23 videos later, or about 4 minutes of usage for the Journal’s bot account, TikTok serves up a second video by the same @shareyoursadness of a very similar theme. This time, it’s a car driving down a rainy road at night with a very similar sad song titled “Eeeee – Briannah” and captioned as “I care about your feelings more” with the hashtags #sad #f #viral. The voice overtop of the music talks about breaking up, saying “You know why I’ll leave you alone? Because I care more about your feelings than mine.”

After this algorithmic probing, the app once again curates a wide variety of high view count videos in different genres, such as friendship, epic fails, and even home repair. The app also showed the bot several Kentucky-specific videos related to mainstream SARS-CoV-2 pandemic narratives.

At video 57 of @kentucky_96’s journey, TikTok feeds the bot another piece of pro-depression bait from an account titled @boys._.only.08. The video is captioned “who agrees” and has the hashtags #heartbreak #f #viral. A series of still photos, overlaid with the text “things girls do to make guys lose feelings (heartbreak emoji)” is backdropped by a basic r&b track. 

Only three videos later, TikTok serves up a video by an account named @sadboycap captioned “Late night thoughts” with the hashtags #pain #sadboycap that is a black background overlaid with the text “You would be surprised how many times a guy sits in his car, his room, or the bathroom, holding back the tears because he’s confused, hurt, or lost.”

WSJ says the app then began serving up videos about relationships, but when it did not receive affirmative feedback from the user, it presented a video tagged with #mentalhealthmatters #pain #fyp #sadness by @staysimple.bry talking about men who cry.

The bot watched the video, yet skipped over others themed around missing a former lover or advice about moving on from a breakup. 

The WSJ bot then spends time on another video tagged with #depression #foryou #quotezzz that has song lyrics saying “I think something’s wrong with me” and a video of a grey, winter sky serving as a background for a social media post by a user with a female silhouette avatar wearing devil horns that talks about “I’m f***** up you know?,” in addition to several other videos about anxiety and social anxiety.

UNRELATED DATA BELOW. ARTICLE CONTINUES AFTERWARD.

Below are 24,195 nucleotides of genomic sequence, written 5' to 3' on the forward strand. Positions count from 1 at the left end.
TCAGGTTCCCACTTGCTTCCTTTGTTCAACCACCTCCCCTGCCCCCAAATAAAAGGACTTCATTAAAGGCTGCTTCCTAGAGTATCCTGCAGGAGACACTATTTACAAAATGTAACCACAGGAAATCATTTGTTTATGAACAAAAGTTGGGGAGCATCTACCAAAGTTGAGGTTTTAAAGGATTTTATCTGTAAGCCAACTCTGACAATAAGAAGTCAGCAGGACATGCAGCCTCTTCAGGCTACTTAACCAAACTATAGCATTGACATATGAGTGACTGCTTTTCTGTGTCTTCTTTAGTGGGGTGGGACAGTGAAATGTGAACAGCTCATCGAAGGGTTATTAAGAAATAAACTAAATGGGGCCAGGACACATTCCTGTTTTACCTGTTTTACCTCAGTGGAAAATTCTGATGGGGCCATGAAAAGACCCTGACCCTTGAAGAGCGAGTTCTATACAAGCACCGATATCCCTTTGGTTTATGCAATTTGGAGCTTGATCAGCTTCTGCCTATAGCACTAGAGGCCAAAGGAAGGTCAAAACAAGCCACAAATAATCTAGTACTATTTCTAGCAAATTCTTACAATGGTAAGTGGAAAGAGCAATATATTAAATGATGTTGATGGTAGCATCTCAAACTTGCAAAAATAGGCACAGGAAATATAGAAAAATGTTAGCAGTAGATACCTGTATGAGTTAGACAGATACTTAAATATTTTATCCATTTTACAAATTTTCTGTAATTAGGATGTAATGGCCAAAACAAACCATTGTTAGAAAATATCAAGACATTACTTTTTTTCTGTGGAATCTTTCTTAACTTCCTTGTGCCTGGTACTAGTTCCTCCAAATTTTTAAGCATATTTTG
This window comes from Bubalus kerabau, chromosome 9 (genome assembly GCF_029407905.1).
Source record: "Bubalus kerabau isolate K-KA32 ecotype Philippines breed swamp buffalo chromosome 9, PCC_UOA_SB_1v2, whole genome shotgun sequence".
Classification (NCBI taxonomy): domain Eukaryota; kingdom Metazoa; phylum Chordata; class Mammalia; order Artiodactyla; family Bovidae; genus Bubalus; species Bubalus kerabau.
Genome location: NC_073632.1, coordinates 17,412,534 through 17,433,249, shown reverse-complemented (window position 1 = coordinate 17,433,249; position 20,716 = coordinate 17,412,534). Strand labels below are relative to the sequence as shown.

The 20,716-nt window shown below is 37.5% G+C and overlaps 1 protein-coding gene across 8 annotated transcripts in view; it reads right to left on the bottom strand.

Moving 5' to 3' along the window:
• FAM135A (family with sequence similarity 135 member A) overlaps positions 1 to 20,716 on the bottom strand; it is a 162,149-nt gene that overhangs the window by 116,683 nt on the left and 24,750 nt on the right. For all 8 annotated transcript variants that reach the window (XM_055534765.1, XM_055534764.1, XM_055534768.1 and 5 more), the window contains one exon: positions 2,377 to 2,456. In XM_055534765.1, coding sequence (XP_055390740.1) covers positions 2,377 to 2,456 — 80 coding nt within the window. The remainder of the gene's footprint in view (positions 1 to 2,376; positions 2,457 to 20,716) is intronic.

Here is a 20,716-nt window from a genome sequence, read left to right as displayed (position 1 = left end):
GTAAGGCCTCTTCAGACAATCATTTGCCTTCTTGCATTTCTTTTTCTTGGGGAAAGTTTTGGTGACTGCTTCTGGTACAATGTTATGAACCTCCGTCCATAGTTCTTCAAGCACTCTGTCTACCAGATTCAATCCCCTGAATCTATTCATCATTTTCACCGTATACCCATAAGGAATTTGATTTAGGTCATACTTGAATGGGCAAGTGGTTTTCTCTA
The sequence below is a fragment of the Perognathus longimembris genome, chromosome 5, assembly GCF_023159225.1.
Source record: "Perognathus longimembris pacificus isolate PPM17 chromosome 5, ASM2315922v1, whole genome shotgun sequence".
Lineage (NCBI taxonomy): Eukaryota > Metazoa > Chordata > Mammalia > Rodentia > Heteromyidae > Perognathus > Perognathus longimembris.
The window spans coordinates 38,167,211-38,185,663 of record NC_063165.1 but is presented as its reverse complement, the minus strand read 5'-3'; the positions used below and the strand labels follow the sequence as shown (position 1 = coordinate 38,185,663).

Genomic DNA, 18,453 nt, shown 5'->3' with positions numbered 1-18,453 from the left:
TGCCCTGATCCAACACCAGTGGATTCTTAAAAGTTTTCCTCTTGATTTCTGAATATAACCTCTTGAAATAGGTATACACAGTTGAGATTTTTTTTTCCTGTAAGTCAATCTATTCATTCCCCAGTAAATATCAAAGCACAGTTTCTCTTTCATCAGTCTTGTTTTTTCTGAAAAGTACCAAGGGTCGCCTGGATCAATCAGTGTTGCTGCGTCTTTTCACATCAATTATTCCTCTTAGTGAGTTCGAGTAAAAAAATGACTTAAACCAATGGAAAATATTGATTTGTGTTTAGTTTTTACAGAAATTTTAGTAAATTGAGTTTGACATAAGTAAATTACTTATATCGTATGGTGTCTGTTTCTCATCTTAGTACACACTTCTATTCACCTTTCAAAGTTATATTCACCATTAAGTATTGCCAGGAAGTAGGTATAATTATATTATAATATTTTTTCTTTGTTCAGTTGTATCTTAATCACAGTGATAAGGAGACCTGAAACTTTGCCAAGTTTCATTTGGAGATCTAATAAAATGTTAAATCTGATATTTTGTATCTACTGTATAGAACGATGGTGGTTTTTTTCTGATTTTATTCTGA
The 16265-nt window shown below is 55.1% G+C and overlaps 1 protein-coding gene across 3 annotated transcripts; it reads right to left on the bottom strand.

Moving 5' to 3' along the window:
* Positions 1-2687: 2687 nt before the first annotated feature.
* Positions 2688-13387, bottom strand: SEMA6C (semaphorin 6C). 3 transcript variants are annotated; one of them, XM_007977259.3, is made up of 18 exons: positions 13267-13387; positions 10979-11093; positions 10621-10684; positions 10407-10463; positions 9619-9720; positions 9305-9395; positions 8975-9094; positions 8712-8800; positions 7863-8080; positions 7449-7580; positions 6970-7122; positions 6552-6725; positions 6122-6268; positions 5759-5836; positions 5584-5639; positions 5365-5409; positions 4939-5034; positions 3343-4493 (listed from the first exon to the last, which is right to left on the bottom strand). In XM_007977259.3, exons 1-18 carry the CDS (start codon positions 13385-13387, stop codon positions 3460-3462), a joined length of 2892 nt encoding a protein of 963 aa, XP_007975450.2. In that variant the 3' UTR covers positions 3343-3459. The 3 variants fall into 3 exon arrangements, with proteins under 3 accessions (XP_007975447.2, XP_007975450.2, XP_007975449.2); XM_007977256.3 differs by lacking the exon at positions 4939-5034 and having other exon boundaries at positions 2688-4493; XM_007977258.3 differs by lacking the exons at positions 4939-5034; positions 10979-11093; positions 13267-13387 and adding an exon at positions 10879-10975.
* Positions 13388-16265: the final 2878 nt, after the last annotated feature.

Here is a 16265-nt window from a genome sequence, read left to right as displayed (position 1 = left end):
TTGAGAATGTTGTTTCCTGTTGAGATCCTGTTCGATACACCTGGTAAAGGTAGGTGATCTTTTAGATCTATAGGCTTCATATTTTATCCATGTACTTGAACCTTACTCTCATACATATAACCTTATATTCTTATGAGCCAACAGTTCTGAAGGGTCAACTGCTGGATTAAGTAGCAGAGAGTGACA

WSJ found through this process TikTok’s algorithm had cemented its view of @kentucky_96 in 224 videos amounting to a mere 36 minutes of total screen time. By this time, TikTok was providing what was almost entirely a pure mix of mental health and depression videos with relationship and breakup videos.

However, after the profiling was complete, the social influencing app completely rabbit holed @kentucky_96, burying it in 278 depression-related videos, amounting to 93 percent of all content curated. 

WSJ says a TikTok spokesperson said the remaining 7 percent shown to the account was “disruptive videos” that was allegedly purposed to show the user other content it may be interested in. However, WSJ found @kentucky_96 was only shown advertisements outside of its depression-themed motiff.

Social influencing

TikTok also claimed the experiment was irrelevant to real world user experiences, positing that genuine humans will have a wider base of interests. However, WSJ found some of its remaining 99 bot accounts that were coded with a diverse set of interests were also rabbit holed in curated content by the algorithm. 

The only way for the experiment’s accounts to escape their respective niches was if programmers altered their interests. Once the accounts cut back on engagement with their already established themes, TikTok changed its game plan and began serving other content.

Notably, the Journal found accounts with a general interest in politics found themselves being rabbit holed into video about 2020 Presidential Election conspiracy theories and the QAnon disinformation campaign, while bots with interests of a sexual nature were often pushed into videos with unhealthy BDSM-themed narratives.

Concerningly, the farther to the extremes the accounts were pushed as WSJ’s bots naturally indulged their programmed interests, researchers found content curated by TikTok’s algorithm became increasingly dangerous, displaying videos encouraging bulimia, suicide, prescription drug and alcohol abuse, and videos grooming children to respond to illicit sexual advances.

  • Neil lives in Canada and writes about society and politics.